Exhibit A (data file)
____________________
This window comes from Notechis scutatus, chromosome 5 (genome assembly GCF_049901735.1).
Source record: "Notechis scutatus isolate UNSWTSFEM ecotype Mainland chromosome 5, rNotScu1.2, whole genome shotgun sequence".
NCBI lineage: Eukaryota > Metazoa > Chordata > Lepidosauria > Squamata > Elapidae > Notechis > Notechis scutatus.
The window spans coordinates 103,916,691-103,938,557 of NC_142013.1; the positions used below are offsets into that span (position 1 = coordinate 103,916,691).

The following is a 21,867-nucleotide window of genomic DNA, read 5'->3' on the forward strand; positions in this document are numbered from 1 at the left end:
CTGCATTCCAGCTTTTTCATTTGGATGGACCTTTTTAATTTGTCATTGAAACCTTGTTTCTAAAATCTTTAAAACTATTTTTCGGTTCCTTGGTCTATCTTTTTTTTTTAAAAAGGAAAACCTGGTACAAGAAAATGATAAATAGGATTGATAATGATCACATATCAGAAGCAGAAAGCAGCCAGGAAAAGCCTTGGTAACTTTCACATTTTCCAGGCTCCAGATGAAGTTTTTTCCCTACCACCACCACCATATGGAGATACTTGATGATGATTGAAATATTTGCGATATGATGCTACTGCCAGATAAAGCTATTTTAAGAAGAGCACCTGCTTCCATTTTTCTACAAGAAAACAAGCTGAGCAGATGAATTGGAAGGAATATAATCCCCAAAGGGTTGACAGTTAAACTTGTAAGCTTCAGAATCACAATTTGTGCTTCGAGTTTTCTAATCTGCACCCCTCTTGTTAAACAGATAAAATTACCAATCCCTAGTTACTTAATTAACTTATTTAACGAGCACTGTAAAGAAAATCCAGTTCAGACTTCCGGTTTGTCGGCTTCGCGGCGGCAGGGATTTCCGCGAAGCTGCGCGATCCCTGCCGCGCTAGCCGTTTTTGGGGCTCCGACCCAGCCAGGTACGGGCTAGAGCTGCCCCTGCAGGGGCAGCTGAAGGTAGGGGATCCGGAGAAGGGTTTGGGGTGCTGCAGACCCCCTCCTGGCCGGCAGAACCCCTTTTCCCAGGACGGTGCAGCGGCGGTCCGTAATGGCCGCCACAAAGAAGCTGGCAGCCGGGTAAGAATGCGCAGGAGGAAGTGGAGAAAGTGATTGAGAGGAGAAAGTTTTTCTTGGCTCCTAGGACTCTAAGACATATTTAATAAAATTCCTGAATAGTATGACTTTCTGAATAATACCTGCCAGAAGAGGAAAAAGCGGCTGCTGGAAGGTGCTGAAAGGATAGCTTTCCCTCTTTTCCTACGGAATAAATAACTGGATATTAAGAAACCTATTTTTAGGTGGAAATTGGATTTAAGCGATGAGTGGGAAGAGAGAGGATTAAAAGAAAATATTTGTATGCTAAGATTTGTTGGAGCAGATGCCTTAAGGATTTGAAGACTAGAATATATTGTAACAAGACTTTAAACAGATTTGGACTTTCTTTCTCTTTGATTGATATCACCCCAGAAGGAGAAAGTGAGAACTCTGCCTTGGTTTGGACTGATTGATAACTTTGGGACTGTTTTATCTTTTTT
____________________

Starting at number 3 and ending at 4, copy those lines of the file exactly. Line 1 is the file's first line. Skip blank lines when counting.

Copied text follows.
NCBI lineage: Eukaryota > Metazoa > Chordata > Lepidosauria > Squamata > Elapidae > Notechis > Notechis scutatus.
The window spans coordinates 103,916,691-103,938,557 of NC_142013.1; the positions used below are offsets into that span (position 1 = coordinate 103,916,691).